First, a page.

Many people rarely give their bank account a second thought. If your parents opened a bank account for you when you were a child, you probably just take it for granted.
But, what if you don’t have one, or you want one but can’t open one? You need a bank account to do pretty much anything these days. Without one, you can’t participate fully in the financial system.
The problem: Financial exclusion
Why wouldn’t someone be able to open a bank account?
You may not have documents to prove your identity, like utility bills, a driver’s license, or a birth certificate. You may not have a fixed address or there may be a language barrier. If you don’t know how it all works you can feel lost and unsure of how to get started?
It’s about more than just having a bank account. Basic financial services make all the difference to managing your money or accessing affordable credit. If you’re in debt, you might need a financial adviser to help. If you’re struggling with your taxes, you might need help from an accountant.
If you don’t have access to common financial services, you can miss out on opportunities, such as employment, savings, making your money work for you, and building your self-reliance. When you struggle to manage your money, it can have a huge negative impact on your physical and mental wellbeing.
The solution: Financial inclusion
Financial inclusion is about solving these problems by providing access to the financial services people need, regardless of their wealth or circumstances.
When financial services are accessible, more people can build financial well-being, and everyone benefits. People with stronger self-reliance can help others, and people with a solid financial footing are better prepared for financial shocks that lie ahead. When individuals are stronger financially, the economy is stronger, too.
In the wake of the Covid-19 pandemic, as of September 2020, Step Change reported that 2.6 million people are at risk of a financial crisis, and 5.6 million are struggling to afford essentials. It’s likely those numbers will rise, making financial inclusion increasingly important. When more people need financial services, it’s vital to make sure everyone has access.
Financial inclusion and financial resilience
Being prepared for future financial shocks might involve building up your savings, contributing to your pension, taking out insurance or affordable credit, and more but it’s not something you can do on your own.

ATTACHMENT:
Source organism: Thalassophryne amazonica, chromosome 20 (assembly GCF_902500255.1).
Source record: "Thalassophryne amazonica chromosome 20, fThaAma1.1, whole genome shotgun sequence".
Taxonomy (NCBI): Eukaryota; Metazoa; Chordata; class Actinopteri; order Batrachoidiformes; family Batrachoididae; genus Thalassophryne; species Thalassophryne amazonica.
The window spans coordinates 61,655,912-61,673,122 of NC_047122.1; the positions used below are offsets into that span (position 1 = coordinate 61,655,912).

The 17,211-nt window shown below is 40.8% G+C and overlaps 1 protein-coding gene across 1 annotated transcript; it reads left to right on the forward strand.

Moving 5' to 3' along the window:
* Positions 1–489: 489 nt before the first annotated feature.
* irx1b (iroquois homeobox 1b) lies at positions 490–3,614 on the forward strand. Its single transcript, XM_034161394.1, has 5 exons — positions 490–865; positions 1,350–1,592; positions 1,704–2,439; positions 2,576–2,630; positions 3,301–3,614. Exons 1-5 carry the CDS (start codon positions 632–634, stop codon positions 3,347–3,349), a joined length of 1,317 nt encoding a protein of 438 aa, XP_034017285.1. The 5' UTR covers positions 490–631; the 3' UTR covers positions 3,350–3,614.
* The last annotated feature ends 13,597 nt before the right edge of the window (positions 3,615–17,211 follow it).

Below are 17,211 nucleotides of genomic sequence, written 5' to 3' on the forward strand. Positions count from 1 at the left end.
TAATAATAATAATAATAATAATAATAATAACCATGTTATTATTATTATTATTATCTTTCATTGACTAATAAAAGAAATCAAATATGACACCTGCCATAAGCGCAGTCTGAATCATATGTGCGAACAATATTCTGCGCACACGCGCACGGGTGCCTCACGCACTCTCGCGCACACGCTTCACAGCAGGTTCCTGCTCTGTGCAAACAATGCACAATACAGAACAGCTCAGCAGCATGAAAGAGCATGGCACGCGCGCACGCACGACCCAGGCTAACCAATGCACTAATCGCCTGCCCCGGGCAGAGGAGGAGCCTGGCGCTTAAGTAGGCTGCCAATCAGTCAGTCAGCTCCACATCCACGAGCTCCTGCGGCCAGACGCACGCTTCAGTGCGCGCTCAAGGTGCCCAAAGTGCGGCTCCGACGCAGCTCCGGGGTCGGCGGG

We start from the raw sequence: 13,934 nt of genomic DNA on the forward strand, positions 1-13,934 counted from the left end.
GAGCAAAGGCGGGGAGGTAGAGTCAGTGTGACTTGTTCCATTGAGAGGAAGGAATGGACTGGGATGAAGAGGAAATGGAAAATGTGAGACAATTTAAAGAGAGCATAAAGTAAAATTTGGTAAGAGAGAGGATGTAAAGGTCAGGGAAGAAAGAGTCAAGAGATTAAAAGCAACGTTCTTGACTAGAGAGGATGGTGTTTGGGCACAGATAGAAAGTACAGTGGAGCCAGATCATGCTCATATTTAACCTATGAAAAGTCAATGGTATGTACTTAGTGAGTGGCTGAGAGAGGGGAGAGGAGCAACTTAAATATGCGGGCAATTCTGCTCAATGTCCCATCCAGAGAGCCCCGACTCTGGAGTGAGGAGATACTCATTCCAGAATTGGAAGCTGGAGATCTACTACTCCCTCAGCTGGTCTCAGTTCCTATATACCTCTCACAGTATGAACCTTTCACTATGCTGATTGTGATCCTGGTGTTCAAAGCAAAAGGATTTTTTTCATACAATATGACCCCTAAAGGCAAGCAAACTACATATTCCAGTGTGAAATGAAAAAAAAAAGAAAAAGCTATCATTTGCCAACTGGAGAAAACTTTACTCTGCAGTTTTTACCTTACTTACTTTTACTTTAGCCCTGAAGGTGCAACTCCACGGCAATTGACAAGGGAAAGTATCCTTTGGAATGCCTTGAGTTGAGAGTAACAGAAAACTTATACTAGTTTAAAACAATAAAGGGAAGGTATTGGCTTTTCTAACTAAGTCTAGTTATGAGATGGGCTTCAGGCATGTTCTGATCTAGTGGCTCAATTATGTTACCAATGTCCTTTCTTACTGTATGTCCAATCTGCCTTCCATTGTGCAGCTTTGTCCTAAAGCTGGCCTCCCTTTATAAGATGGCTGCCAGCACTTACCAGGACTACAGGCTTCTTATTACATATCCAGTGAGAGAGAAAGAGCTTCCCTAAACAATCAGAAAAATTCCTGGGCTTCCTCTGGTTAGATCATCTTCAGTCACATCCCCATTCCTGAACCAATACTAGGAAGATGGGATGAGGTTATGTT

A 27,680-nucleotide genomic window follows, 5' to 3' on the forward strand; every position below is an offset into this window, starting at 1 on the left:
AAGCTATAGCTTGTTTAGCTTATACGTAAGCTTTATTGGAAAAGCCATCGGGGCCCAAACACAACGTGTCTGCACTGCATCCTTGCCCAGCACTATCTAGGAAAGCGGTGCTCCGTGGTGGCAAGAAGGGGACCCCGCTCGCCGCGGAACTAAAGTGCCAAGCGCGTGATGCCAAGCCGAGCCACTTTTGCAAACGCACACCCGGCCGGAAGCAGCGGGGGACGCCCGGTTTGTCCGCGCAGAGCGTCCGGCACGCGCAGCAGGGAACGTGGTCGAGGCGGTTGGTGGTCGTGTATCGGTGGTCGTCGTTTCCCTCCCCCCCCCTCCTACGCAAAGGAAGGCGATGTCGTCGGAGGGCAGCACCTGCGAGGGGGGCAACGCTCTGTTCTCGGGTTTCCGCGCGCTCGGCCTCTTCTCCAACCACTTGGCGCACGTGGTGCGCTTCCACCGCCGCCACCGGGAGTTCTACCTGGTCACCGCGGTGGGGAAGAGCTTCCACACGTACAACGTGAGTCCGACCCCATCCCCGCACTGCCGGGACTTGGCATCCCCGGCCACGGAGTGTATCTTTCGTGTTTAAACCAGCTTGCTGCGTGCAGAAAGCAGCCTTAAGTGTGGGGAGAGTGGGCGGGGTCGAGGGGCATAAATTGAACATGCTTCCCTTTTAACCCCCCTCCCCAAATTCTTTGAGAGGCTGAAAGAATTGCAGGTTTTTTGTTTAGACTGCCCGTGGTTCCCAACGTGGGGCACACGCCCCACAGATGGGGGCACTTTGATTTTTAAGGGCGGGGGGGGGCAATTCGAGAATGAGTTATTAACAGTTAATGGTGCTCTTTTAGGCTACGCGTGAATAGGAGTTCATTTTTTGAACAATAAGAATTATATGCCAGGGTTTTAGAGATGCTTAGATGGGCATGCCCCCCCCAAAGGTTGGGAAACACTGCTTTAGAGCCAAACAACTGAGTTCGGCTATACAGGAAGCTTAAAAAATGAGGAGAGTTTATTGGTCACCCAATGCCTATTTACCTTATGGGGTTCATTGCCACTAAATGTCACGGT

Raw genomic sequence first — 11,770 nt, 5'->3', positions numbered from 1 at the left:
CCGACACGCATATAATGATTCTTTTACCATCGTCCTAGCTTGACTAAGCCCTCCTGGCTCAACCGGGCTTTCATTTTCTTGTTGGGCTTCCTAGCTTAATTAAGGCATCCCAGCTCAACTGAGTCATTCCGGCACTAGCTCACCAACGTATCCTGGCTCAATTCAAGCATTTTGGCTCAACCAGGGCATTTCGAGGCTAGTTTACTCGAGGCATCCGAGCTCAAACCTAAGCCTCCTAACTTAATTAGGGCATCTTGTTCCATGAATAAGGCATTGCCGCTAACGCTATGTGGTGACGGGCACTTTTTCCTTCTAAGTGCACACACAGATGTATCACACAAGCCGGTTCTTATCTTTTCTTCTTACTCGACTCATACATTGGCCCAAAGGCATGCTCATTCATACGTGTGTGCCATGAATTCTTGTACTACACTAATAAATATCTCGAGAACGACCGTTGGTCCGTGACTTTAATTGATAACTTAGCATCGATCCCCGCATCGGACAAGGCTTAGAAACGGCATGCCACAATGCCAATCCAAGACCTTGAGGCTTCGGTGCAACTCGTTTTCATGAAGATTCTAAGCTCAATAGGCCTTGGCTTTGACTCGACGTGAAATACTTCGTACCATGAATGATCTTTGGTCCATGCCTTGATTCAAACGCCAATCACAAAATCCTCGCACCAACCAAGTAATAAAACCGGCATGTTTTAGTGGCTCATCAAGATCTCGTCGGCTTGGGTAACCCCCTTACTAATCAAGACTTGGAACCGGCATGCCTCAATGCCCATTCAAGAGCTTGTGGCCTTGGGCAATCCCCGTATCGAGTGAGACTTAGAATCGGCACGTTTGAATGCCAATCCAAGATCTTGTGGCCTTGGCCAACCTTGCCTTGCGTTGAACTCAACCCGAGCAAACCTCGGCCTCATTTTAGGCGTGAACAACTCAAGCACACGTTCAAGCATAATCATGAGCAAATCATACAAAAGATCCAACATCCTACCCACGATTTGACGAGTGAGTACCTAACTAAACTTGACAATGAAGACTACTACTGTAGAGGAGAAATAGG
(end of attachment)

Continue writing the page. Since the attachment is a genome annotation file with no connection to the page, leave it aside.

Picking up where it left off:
We all need access to financial services that suit our circumstances, as well as an adequate social safety net. That means the Government needs to take active steps to address these issues.
The Financial Inclusion Commission (FIC) is an independent group of people with a range of financial experience from academia, business, charity, and UK Parliament. As part of its mission to champion financial inclusion and challenge financial exclusion wherever it occurs, the Commission has called on the Government to act.
There’s also the need for financial education and more willingness to talk openly about money. 9 out of 10 UK adults say they’re not comfortable talking about money. It’s no wonder, then, that 47% of UK adults don’t feel confident making decisions about financial products and services. If we aren’t comfortable talking about money, how can we be confident in managing it?
The more we build our financial education, and make conversations about money commonplace, the better prepared we’ll be to navigate the economic ups and downs that lie ahead.
Financial inclusion, alongside financial education, is essential for improving our financial, emotional, and mental wellbeing, and preparing for the future, whatever that might be.
Get started on your financial education journey at Blackbullion.
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- Financial Inclusion, World Bank, https://www.worldbank.org/en/topic/financialinclusion
- Financial Inclusion Definition, Investopedia, https://www.investopedia.com/terms/f/financial-inclusion.asp
- What is financial inclusion and why does it matter?, The Big Issue, https://www.bigissue.com/latest/finance/what-is-financial-inclusion-and-why-does-it-matter/